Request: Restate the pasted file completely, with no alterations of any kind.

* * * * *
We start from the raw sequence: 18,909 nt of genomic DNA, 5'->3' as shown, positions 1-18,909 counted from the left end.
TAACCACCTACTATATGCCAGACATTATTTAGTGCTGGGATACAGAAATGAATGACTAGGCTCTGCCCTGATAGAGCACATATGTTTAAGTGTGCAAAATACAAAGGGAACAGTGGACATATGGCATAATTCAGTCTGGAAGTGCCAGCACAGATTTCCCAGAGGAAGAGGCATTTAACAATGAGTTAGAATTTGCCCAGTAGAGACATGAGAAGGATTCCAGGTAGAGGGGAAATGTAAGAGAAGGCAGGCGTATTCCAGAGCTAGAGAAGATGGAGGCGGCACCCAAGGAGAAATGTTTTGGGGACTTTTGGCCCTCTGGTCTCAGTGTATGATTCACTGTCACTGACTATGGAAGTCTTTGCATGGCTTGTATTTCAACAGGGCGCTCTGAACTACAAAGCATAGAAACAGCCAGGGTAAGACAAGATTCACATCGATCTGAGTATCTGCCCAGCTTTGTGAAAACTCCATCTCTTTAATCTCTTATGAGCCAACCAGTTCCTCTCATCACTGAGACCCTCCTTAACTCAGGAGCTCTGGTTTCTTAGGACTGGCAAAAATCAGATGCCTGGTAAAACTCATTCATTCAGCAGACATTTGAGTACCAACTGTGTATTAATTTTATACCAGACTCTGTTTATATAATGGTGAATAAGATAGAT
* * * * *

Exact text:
We start from the raw sequence: 18,909 nt of genomic DNA, 5'->3' as shown, positions 1-18,909 counted from the left end.
TAACCACCTACTATATGCCAGACATTATTTAGTGCTGGGATACAGAAATGAATGACTAGGCTCTGCCCTGATAGAGCACATATGTTTAAGTGTGCAAAATACAAAGGGAACAGTGGACATATGGCATAATTCAGTCTGGAAGTGCCAGCACAGATTTCCCAGAGGAAGAGGCATTTAACAATGAGTTAGAATTTGCCCAGTAGAGACATGAGAAGGATTCCAGGTAGAGGGGAAATGTAAGAGAAGGCAGGCGTATTCCAGAGCTAGAGAAGATGGAGGCGGCACCCAAGGAGAAATGTTTTGGGGACTTTTGGCCCTCTGGTCTCAGTGTATGATTCACTGTCACTGACTATGGAAGTCTTTGCATGGCTTGTATTTCAACAGGGCGCTCTGAACTACAAAGCATAGAAACAGCCAGGGTAAGACAAGATTCACATCGATCTGAGTATCTGCCCAGCTTTGTGAAAACTCCATCTCTTTAATCTCTTATGAGCCAACCAGTTCCTCTCATCACTGAGACCCTCCTTAACTCAGGAGCTCTGGTTTCTTAGGACTGGCAAAAATCAGATGCCTGGTAAAACTCATTCATTCAGCAGACATTTGAGTACCAACTGTGTATTAATTTTATACCAGACTCTGTTTATATAATGGTGAATAAGATAGAT